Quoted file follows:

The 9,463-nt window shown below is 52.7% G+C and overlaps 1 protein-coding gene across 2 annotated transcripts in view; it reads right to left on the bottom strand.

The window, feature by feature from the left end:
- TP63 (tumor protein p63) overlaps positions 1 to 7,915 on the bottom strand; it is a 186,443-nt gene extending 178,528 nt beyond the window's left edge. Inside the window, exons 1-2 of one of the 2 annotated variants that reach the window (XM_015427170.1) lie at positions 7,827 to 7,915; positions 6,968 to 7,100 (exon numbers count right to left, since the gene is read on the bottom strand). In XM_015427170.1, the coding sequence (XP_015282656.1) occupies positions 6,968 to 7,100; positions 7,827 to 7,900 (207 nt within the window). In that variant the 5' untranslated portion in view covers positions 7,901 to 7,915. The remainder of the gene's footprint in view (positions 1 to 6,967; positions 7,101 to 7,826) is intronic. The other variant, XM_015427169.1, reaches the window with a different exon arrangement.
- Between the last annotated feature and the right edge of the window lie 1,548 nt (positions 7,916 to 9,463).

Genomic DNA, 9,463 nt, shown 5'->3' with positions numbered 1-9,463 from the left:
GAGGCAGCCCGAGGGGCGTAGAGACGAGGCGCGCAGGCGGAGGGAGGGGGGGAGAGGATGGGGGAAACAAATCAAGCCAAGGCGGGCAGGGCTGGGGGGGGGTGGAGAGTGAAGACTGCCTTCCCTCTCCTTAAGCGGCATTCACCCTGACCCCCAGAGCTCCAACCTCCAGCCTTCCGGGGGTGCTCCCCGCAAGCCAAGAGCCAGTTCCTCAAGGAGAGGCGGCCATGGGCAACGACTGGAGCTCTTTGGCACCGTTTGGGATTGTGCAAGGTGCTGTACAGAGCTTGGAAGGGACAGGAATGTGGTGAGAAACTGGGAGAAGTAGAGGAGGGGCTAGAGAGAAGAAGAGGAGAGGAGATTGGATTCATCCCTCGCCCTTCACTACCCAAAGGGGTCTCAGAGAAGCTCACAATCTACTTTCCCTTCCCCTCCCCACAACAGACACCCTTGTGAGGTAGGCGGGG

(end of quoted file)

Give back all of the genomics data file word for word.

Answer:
The 9,463-nt window shown below is 52.7% G+C and overlaps 1 protein-coding gene across 2 annotated transcripts in view; it reads right to left on the bottom strand.

The window, feature by feature from the left end:
- TP63 (tumor protein p63) overlaps positions 1 to 7,915 on the bottom strand; it is a 186,443-nt gene extending 178,528 nt beyond the window's left edge. Inside the window, exons 1-2 of one of the 2 annotated variants that reach the window (XM_015427170.1) lie at positions 7,827 to 7,915; positions 6,968 to 7,100 (exon numbers count right to left, since the gene is read on the bottom strand). In XM_015427170.1, the coding sequence (XP_015282656.1) occupies positions 6,968 to 7,100; positions 7,827 to 7,900 (207 nt within the window). In that variant the 5' untranslated portion in view covers positions 7,901 to 7,915. The remainder of the gene's footprint in view (positions 1 to 6,967; positions 7,101 to 7,826) is intronic. The other variant, XM_015427169.1, reaches the window with a different exon arrangement.
- Between the last annotated feature and the right edge of the window lie 1,548 nt (positions 7,916 to 9,463).

Genomic DNA, 9,463 nt, shown 5'->3' with positions numbered 1-9,463 from the left:
GAGGCAGCCCGAGGGGCGTAGAGACGAGGCGCGCAGGCGGAGGGAGGGGGGGAGAGGATGGGGGAAACAAATCAAGCCAAGGCGGGCAGGGCTGGGGGGGGGTGGAGAGTGAAGACTGCCTTCCCTCTCCTTAAGCGGCATTCACCCTGACCCCCAGAGCTCCAACCTCCAGCCTTCCGGGGGTGCTCCCCGCAAGCCAAGAGCCAGTTCCTCAAGGAGAGGCGGCCATGGGCAACGACTGGAGCTCTTTGGCACCGTTTGGGATTGTGCAAGGTGCTGTACAGAGCTTGGAAGGGACAGGAATGTGGTGAGAAACTGGGAGAAGTAGAGGAGGGGCTAGAGAGAAGAAGAGGAGAGGAGATTGGATTCATCCCTCGCCCTTCACTACCCAAAGGGGTCTCAGAGAAGCTCACAATCTACTTTCCCTTCCCCTCCCCACAACAGACACCCTTGTGAGGTAGGCGGGG